My dad would have been 27 years old at the time he was finally granted the right to vote (1965). He is an Army veteran, so he may have been able to vote prior to this time, however I imagine a young Native man in 1950’s and ‘60’s Midwest America likely would have faced plenty of push back (read ‘disenfranchisement’ along the lines of voter ID laws) in trying to vote. I don’t know the first time my father was able to vote; I do know my grandfather wasn’t able to, nor were any of my grandparents. Knowing this, I am glad that I have been exercising my right since I turned 18 and was legally able to do so. The fact that my family has only been able to vote for one generation would be reason enough for me, but it goes deeper than that.
Like I said earlier, Native people have plenty of reason to turn our backs on this system of representation; it’s easy to feel as if our single vote will not make a difference. I’m here to tell you that this is simply not so. Native people are the most legislated people in this country; I believe that it is not just important, it is absolutely imperative that we be engaged in the election process, given our unique relationships with the federal government. Like it or not, elected officials will be the decision makers for our healthcare, our land rights, our education, and our children’s futures – essentially everything that matters to us. We absolutely must have our voices be heard in the national arena, and must develop relationships with these leaders; I believe it is one step towards effectively exercising our sovereignty. I do not accept being dictated to as to ‘what’s good for me’ or my people; I want to define it. One of the most powerful steps I take in that direction, short of running for public office, is stepping into that polling booth and selecting who I want to represent me.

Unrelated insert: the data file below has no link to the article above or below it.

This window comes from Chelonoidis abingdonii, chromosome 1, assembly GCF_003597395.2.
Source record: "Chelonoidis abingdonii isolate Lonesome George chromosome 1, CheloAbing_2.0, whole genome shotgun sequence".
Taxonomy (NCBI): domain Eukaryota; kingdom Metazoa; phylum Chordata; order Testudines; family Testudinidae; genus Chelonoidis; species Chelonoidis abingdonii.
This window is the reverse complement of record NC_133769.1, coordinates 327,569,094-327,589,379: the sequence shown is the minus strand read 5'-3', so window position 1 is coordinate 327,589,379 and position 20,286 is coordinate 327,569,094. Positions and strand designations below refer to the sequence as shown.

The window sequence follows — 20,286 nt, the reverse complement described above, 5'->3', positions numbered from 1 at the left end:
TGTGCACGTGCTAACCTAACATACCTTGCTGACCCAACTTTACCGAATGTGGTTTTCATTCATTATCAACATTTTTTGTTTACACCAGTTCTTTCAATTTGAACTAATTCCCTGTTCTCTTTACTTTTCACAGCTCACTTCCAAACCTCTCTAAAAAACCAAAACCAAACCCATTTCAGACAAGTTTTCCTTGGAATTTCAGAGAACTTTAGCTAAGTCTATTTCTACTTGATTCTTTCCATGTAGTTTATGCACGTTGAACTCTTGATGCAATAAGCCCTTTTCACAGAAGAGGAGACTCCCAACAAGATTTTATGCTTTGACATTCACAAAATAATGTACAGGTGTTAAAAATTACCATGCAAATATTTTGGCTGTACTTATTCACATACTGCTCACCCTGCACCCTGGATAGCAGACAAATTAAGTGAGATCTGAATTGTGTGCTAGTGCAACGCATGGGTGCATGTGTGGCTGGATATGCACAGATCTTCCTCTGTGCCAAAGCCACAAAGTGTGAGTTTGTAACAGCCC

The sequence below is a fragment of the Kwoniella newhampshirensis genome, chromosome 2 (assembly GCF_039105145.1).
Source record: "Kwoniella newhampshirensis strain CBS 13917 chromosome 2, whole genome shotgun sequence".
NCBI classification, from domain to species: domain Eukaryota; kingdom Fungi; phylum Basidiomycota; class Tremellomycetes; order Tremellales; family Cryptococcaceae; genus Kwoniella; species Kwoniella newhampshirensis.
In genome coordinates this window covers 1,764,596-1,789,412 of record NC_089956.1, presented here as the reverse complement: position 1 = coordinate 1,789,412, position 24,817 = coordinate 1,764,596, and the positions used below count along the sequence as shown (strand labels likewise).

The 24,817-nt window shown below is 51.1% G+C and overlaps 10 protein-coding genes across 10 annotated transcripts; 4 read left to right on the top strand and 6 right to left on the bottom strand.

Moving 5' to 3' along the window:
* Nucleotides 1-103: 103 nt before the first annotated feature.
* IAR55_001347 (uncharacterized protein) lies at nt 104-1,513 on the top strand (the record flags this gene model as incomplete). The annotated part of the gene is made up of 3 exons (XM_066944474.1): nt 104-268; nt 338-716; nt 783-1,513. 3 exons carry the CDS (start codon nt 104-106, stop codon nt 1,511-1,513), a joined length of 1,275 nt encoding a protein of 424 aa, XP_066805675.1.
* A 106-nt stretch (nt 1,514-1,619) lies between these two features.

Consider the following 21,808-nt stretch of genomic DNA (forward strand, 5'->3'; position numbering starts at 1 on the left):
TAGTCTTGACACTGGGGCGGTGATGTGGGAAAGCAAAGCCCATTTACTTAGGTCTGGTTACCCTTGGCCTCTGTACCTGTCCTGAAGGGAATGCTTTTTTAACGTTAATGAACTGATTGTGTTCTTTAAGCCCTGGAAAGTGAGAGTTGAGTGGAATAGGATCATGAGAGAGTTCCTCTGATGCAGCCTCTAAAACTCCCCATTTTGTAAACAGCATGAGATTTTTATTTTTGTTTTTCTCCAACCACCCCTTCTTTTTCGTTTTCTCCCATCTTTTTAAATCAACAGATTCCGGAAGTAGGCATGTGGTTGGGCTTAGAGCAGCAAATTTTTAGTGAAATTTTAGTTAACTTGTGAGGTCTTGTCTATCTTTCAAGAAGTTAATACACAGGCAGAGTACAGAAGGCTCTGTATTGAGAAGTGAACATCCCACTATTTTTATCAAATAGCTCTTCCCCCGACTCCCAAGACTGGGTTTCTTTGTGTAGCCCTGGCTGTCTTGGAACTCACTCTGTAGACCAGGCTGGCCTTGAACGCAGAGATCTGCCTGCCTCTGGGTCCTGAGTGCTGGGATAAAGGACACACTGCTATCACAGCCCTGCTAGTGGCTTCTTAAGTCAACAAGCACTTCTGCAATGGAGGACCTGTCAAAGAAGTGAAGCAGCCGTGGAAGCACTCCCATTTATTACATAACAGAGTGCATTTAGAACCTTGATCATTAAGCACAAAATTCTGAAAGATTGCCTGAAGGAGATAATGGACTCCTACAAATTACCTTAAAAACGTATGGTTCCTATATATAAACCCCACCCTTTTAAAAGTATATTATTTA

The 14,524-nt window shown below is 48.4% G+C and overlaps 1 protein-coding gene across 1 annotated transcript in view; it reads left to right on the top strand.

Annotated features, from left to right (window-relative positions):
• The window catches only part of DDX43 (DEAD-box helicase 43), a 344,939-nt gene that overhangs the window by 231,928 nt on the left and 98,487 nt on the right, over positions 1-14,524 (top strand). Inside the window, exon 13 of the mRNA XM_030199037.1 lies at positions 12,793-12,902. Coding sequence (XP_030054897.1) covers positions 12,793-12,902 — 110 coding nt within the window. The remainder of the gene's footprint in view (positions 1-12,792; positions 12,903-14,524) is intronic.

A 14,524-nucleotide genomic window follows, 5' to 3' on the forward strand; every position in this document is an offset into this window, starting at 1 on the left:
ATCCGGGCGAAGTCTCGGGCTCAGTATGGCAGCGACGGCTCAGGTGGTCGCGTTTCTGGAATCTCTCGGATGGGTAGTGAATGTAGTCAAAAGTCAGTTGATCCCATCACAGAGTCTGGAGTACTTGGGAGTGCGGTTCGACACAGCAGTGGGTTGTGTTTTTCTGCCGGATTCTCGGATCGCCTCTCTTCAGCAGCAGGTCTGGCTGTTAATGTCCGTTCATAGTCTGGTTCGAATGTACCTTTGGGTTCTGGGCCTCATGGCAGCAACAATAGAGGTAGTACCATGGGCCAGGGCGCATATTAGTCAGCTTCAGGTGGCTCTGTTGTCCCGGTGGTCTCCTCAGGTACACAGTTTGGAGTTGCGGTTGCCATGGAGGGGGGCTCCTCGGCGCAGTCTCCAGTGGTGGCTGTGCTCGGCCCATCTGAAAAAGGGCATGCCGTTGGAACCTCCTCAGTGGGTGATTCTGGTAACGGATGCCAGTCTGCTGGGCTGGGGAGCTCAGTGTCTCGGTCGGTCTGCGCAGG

Another step you can take right now is to get informed. Find out where your polling location is, and who your candidates are, whether tribal, state, or national. Read their platforms and do a little research on what their views are on what matters to you. There are people out there who can help you, people like my amazing sisters, should you have questions about where to go to get registered. If you happen to live in one of those states with the ‘voter ID laws’, find out what you need to have on hand to vote; if you don’t have it, GET IT. Those who support these laws are counting on you not wanting to jump through the hoops; in your case, it is absolutely critical that you prove them wrong.
We are lucky in North Dakota in that we do not have to register to vote; however, we do need to show up. It is my wish that Indian Country shows up – that we step up in droves. I want this election season to break records in terms of the Native Vote; I want the rest of the nation to hear our voices sound loud and clear.